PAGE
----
Training opportunities

The role of the implant nurse is clearly multi-faceted and demands high-level technical and interpersonal skills. Those involved in implant or oral surgical procedures must be up-to-date with surgical asepsis, be familiar with Training Standards in Implant Dentistry, and GDC Standards for Dental Care Professionals.

As clinical staff members, we have an ethical responsibility not to increase the risk of adverse treatment outcomes for patients in our care. And remember, our patient’s expectations are not dissimilar to our own. Is the team trained appropriately? Do they know what to do in the event of an emergency or complication? Is the equipment safe?

Only by gaining knowledge and experience can we become competent and confident nurses in this field, which will allow us to enjoy our responsibilities, provide better support and appropriately tackle any future treatment challenges we may face. Continuous learning is necessary when thinking about getting involved in implant surgical procedures and, most importantly, supporting our patients’ wellbeing.

It is imperative to have the correct training and attend the right course if you are planning on becoming involved in implant dentistry. With courses such as Advanced Nurses Full-Arch Training and The Implant Workshop for Dental Nurses, BioHorizons Camlog supports dental nurses looking to increase their understanding of this challenging treatment and their supportive role throughout the patient journey.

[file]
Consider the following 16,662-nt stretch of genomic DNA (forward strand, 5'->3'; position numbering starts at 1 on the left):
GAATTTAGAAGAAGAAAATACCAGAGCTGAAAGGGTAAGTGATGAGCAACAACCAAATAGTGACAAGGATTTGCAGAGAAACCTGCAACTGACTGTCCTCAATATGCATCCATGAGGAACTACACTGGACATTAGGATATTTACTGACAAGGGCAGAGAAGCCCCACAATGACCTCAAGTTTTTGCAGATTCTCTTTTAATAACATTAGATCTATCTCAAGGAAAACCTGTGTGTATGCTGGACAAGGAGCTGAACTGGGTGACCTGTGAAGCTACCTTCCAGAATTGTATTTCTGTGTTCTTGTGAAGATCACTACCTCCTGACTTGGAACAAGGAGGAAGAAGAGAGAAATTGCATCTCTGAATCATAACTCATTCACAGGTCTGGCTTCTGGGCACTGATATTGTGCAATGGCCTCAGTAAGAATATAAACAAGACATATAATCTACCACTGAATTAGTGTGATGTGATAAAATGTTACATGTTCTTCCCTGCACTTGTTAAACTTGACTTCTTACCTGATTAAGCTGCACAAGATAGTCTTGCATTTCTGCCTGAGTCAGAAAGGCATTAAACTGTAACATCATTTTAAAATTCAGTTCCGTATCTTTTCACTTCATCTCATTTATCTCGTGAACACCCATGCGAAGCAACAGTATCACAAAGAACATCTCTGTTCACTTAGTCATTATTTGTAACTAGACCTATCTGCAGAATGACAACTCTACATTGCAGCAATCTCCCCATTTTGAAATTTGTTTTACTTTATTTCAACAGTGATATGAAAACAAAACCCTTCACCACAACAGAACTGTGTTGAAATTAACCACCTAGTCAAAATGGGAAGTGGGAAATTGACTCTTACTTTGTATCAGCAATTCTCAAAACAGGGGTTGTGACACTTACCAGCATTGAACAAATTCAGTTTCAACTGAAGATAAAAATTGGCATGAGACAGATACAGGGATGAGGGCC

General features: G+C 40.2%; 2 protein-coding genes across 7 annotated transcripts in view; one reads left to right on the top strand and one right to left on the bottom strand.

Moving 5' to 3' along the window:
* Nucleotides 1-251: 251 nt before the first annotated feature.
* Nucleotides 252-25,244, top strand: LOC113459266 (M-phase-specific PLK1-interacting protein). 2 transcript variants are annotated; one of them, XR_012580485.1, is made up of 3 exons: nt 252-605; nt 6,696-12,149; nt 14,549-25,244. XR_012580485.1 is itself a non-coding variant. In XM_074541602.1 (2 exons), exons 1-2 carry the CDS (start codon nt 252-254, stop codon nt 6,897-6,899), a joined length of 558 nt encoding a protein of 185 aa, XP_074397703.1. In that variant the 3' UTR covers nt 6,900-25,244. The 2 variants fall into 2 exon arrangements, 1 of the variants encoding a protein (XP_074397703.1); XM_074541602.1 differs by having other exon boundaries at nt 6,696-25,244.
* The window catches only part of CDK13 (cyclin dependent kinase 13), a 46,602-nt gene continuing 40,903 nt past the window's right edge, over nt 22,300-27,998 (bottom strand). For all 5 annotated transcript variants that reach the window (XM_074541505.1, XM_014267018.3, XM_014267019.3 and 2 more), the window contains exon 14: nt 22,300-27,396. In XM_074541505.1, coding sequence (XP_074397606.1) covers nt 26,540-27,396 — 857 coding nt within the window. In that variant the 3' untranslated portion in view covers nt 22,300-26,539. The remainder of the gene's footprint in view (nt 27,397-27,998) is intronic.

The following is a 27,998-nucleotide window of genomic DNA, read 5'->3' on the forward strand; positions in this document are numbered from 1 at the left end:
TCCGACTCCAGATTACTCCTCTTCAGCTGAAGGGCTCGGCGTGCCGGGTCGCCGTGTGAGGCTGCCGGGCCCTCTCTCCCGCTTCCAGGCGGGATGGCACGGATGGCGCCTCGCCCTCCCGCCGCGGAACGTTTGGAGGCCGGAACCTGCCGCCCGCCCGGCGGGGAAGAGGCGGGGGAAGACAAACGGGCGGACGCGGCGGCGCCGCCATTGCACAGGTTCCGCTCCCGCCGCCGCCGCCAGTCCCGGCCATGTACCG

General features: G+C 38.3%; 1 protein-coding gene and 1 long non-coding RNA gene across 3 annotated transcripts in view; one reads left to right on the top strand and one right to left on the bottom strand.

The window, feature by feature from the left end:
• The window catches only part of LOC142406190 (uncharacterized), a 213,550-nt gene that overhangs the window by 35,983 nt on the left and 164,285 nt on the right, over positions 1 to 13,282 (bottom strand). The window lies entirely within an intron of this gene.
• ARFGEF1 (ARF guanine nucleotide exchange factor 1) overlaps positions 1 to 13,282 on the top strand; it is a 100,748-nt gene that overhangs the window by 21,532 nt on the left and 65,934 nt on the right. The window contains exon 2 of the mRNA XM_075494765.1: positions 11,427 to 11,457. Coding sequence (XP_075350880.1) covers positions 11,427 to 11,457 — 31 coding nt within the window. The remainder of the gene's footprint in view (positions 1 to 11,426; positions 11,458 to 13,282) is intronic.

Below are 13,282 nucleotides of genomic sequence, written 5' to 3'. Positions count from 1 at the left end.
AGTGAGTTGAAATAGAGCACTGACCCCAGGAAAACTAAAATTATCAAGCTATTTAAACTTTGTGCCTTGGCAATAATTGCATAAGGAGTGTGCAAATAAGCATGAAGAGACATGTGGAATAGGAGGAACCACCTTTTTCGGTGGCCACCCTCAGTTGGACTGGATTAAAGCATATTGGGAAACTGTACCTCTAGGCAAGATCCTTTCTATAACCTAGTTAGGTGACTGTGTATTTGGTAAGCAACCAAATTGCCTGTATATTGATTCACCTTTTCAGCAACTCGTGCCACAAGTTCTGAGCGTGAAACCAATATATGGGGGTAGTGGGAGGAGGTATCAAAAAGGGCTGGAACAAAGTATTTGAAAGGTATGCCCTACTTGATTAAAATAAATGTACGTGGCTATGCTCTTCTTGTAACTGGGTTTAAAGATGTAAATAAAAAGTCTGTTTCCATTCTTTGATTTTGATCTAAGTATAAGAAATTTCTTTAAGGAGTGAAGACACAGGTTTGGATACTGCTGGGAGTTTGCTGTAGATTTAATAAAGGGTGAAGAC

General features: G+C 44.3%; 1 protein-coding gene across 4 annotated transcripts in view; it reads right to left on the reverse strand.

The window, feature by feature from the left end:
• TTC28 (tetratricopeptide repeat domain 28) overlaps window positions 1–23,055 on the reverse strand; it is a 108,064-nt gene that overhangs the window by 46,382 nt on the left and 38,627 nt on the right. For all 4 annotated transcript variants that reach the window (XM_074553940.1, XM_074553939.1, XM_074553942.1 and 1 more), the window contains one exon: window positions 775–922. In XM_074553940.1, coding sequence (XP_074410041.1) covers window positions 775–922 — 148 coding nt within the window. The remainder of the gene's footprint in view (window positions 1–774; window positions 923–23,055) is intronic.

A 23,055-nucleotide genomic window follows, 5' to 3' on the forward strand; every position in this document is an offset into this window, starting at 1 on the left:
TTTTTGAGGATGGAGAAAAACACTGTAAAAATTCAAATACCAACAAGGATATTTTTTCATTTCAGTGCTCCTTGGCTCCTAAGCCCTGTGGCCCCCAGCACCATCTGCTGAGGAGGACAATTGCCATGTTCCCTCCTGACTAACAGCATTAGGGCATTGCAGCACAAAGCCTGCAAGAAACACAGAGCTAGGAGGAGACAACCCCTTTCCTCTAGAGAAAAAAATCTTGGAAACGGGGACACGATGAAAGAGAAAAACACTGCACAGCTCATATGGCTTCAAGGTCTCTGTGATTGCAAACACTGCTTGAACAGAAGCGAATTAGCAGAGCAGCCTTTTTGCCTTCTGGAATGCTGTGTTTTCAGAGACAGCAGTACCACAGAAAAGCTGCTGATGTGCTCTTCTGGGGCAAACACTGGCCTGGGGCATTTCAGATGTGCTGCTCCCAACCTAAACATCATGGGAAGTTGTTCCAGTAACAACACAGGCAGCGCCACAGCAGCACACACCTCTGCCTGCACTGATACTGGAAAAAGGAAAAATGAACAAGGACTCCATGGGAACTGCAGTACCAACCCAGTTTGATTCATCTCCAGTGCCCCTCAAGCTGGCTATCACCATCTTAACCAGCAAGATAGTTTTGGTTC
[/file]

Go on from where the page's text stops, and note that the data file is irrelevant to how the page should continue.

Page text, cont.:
Various dates and locations are available for all BioHorizons Camlog dental nursing courses. To find one near you please contact your local BioHorizons Camlog Territory Manager here.



1. Mather, H., Thomason, M. & Ellis, J. (2018) Are UK graduates equipped with the skill set required to meet the demands of the UK’s edentulous population? Br Dent J 225, 15–18

2. World Health Organization (2021). Health Topics: Disabilities. Available at  [Accessed 04 May 2021]

3. Alghamdi, H. and Jansen, J. (2021). The development and future of dental implants. [online] Available at: [Accessed 04 May 2021]

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Article Author

Kasia has been actively involved in training Dental Nurses in the field of implant dentistry for the past 8 years. She recognises the importance of Continuing Professional Development having completed a Master’s Degree in Philosophy in Poland in 2004, a National Certificate in Dental Nursing with the National Examining Board for Dental Nurses UK in 2006, a Certificate in Dental Implant Nursing from Kings College London in 2014 and most recently a Certificate in Dental Radiography from the BDA in 2018. She is registered with the General Dental Council (registration number: 140352) and has been a member of the ADI for over 10 years. In the past 14 years, Kasia has progressed from a Dental Nurse to her current role and responsibilities which include working as a Dental Implant Nurse, an Implant Treatment Coordinator as well as being responsible for the training of other nurses. She has worked with BioHorizons Camlog for many years, lecturing and training nurses throughout the UK in dental implants at both basic and advanced levels. She also enjoys assisting during lectures and hands-on activities for other Dental Care Professionals.